KYOTO (Japan News) — Kyoto's geisha districts are at last showing signs of recovery after being hit hard by the COVID-19 pandemic.
Kyoto has five such districts where geiko and maiko entertain, called "kagai," literally meaning "flower towns." Geiko, usually called geisha in other regions, are skillful entertainers, while maiko are apprentice geiko. Geiko and maiko are called to "ozashiki" parties, where they add a touch of elegance and entertain the guests.
At the Gion Kaikan theater in Higashiyama Ward on Dec. 1, geiko and maiko in kimono danced gracefully to an accompanying song. This was the "Gion Odori" dance show in the Gion Higashi district, one of the five geiko districts. This year's performances follow a two-year hiatus due to the pandemic.
Similar shows returned to the stage in the Pontocho and Kamishichiken districts this autumn, reviving seasonal staples of the ancient capital. The other two kagai districts – Gion Kobu and Miyagawacho – are also showing signs of their old vigor.
"Although it was still too early for tour groups, we were able to resume and finish the show with no problem," said Saburo Nakanishi, the head of the Gion Higashi Kabukai association.
Many business owners hold parties to entertain important clients with performances and hospitality from geiko and maiko. Due to the pandemic, however, the number of such parties declined so drastically that the situation was said to be "the worst in the postwar period."
Fees for inviting geiko and maiko to parties – called "hana-dai" (pay for flowers) – at one point totaled less than 30% of the amount compared to pre-pandemic levels, though the overall figure has now recovered to between 60% and 70%. According to regular customers, fees for a single geiko or maiko run about 30,000 yen to 50,000 yen.
In such ozashiki businesses, there is a custom of refusing first-time visitors who don't have someone to introduce them, so efforts are underway to increase accessibility.
Late last year, an unusual event was held at a hotel, in which customers enjoyed dinner and dance performances by geiko and maiko, as well as the chance to talk with them. Although not very affordable – tickets were 24,000 yen per person – the event attracted visitors from as far away as the Hokkaido, Kanto and Kyushu regions, filling all 250 or so available seats.
The event was organized by the Kyoto Traditional Art Foundation, or Okini Zaidan, which supports the five geiko districts.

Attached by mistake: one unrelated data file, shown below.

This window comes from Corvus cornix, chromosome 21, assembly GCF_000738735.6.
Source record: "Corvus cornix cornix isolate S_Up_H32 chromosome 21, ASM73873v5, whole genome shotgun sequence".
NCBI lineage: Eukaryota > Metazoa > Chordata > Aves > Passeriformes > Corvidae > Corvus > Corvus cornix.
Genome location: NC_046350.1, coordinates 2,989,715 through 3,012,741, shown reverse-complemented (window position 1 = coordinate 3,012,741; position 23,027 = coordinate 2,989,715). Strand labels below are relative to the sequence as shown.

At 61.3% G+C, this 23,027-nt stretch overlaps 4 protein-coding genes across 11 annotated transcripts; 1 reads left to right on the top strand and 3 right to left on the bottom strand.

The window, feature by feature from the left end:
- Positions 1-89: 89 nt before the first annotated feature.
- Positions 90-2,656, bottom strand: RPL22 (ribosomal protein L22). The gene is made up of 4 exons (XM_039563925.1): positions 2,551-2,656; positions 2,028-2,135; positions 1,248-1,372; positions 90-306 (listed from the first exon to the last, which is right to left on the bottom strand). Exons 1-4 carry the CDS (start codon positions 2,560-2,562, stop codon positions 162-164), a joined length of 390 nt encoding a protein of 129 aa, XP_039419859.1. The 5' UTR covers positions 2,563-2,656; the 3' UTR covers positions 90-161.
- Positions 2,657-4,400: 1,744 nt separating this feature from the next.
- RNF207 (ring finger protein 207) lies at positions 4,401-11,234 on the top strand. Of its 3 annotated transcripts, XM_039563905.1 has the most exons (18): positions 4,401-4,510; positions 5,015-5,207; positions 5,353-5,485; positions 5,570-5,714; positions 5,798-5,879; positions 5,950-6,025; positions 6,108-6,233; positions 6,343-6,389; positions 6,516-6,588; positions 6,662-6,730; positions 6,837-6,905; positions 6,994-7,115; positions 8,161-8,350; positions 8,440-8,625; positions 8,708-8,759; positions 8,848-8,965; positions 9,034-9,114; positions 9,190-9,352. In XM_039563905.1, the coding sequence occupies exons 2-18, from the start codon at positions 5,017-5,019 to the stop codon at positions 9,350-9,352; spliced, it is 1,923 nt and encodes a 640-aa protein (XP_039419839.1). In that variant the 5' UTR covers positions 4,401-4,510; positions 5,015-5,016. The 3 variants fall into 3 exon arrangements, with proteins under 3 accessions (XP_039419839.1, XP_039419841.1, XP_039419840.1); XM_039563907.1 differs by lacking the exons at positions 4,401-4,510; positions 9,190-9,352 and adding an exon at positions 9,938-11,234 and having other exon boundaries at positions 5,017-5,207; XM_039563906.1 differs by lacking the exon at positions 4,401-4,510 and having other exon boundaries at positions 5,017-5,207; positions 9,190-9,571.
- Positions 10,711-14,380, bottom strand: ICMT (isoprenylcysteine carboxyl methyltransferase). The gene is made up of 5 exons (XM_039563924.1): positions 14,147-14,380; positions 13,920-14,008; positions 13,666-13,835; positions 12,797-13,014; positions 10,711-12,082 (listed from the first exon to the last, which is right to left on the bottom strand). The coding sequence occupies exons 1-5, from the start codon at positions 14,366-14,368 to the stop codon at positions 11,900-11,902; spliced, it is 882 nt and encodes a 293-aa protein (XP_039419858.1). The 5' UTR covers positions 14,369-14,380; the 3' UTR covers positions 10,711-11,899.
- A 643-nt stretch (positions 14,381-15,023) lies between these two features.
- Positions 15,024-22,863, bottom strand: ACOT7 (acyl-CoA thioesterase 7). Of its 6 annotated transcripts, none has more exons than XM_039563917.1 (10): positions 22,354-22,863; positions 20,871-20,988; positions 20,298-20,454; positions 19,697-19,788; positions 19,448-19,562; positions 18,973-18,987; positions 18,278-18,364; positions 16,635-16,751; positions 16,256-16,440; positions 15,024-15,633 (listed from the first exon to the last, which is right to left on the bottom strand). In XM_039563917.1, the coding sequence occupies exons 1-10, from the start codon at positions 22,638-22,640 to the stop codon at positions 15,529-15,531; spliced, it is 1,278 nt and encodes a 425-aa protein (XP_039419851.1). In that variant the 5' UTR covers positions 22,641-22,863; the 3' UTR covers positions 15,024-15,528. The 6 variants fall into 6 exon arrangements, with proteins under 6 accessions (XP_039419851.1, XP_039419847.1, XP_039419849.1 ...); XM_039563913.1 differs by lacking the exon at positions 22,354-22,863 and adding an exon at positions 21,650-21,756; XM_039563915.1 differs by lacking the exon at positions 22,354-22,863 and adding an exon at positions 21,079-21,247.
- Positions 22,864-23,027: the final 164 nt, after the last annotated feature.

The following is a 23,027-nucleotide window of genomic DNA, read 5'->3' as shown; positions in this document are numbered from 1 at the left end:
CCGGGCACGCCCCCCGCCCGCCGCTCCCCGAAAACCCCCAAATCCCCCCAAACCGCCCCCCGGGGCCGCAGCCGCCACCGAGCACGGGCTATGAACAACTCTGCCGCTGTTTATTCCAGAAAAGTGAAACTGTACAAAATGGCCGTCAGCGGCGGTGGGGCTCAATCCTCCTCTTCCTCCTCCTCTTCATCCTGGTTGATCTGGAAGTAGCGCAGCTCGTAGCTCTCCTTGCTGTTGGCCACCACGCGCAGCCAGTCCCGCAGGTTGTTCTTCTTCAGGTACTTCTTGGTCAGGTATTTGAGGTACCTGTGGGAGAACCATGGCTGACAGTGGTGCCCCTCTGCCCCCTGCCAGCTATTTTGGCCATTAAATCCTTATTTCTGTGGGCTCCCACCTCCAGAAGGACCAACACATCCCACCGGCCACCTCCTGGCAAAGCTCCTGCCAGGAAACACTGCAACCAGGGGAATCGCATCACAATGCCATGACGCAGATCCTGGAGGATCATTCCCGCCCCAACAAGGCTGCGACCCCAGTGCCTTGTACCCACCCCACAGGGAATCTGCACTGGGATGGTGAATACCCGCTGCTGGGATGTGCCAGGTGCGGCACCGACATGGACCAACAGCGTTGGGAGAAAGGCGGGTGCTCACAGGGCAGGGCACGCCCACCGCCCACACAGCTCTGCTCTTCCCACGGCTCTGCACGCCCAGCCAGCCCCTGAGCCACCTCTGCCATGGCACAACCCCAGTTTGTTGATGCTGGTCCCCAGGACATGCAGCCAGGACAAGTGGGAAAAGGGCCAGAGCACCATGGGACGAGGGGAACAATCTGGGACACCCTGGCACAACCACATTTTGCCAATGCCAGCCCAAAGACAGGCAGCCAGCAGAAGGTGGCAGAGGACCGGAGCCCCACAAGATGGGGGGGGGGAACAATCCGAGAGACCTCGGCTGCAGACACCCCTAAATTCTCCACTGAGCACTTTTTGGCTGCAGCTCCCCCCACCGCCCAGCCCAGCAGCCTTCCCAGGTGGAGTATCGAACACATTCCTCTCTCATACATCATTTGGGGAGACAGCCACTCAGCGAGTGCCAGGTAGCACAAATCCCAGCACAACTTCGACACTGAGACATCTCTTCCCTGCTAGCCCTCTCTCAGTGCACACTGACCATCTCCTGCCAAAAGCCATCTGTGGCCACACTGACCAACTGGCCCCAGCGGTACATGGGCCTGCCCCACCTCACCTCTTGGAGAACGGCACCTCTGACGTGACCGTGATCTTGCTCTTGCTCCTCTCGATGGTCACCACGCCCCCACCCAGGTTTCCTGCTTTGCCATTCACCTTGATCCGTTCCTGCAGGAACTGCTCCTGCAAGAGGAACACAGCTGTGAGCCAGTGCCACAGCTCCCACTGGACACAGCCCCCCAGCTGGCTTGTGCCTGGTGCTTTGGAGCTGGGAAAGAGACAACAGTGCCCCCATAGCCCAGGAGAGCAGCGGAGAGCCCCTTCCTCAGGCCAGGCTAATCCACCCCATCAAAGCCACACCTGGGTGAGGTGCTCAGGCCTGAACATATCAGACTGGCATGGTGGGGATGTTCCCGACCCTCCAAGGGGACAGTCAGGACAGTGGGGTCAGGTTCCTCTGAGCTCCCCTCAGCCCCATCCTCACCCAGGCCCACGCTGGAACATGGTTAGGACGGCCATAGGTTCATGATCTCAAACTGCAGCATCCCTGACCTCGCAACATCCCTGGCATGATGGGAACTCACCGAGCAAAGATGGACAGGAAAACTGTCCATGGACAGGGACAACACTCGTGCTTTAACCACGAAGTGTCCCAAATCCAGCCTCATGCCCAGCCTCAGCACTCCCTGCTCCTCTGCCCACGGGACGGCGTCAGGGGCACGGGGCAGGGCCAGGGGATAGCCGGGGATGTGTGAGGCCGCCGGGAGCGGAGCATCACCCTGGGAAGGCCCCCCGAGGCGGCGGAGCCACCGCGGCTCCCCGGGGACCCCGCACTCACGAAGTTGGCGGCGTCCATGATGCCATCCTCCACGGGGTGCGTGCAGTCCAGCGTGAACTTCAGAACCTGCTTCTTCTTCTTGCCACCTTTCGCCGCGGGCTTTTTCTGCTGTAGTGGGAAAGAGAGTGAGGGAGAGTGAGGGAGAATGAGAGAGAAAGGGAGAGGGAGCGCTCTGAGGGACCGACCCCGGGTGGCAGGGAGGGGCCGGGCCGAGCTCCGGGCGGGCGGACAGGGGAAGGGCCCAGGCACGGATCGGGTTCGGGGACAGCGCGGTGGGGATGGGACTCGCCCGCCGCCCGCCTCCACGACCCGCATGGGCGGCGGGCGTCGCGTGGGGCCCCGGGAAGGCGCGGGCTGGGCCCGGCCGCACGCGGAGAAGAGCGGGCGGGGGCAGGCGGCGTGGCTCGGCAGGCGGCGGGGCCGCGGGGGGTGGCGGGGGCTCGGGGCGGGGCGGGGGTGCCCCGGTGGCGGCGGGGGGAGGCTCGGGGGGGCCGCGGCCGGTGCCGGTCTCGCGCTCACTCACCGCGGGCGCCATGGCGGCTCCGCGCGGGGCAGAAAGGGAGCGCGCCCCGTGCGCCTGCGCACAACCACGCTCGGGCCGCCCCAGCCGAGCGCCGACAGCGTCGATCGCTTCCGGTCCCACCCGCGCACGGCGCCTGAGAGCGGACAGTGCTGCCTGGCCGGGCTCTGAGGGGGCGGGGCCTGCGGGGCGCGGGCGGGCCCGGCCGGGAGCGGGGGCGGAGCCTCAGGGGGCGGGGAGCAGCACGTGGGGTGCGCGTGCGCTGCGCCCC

Noriko Kasuya, executive director of the foundation, proudly stresses the brand power of the districts. "Geiko and maiko personify what is unique about Kyoto and have the power to pull people in."
To maintain this brand power, the districts rely on educational institutions for geiko and maiko. Each kagai has its own school for the entertainers. The Gion Kobu and Miyagawacho districts even have schools incorporated like ordinary private schools.
These schools accept all maiko and geiko at any stage of their career – from maiko who have yet to debut to geiko up to the point they retire. Subjects offered include dancing, traditional music and other performing arts, as well as tea ceremony lessons. Maiko and geiko can take lessons for as many subjects as they want at low tuition rates.
A school in the Miyagawacho district, where 50 students ages 17 to 90 are enrolled, invited a tea master to give a lecture on Nov. 21.
"I've become able to move more gracefully. I feel more confident of my movements," said Kikuyae, 26, a geiko who has been attending the school every week for the past seven years. "I'm grateful for the opportunity to do so many things at the school."
Some of the kagai districts are renovating their local theaters for their regular spring and autumn dance performances.
The Gion Kobu district spent more than 5 billion yen on earthquake-proofing its theater, aiming to reopen it next spring. Miyagawacho, meanwhile, is building a new theater to replace the old one, and expects to finish the project by 2025.
For the kagai districts, having their own theaters is not always advantageous in terms of operating costs. However, experts say that these theaters are one of the draws of the districts.
"The entire town serves as a kind of stage set for geiko and maiko," said Yukiko Matsuda, a visiting researcher at the National Museum of Ethnology. She stresses that in addition to being a hub of traditional industries, Kyoto boasts cityscapes in the kagai districts where old-fashioned theaters are integrated spatially with party establishments.
The districts are also important for the local economy.
In the five districts, the total amount paid to call geiko and maiko to parties is estimated to have been about 5 billion yen per year before the pandemic, according to Kumiko Nishio, a professor at Kindai University. She said the ripple effects are even greater when taking into account the costs of kimono worn by geiko and maiko and meals served at parties.
"Kyoto's geiko and maiko embody several hundred years worth of history, Japanese hospitality and the essence of traditional Japanese culture," Nishio said. "They will continue to be a driving force for attracting people to Kyoto."
These districts are areas that boast a large number of "teahouses," which serve as party venues, and okiya establishments. Okiya provide housing and an education in traditional performing arts and professional etiquette to girls wishing to be geiko and maiko, and dispatch those already trained to parties. After the girls make their debut as maiko, they undertake further training to become geiko, and then leave their okiya to live on their own.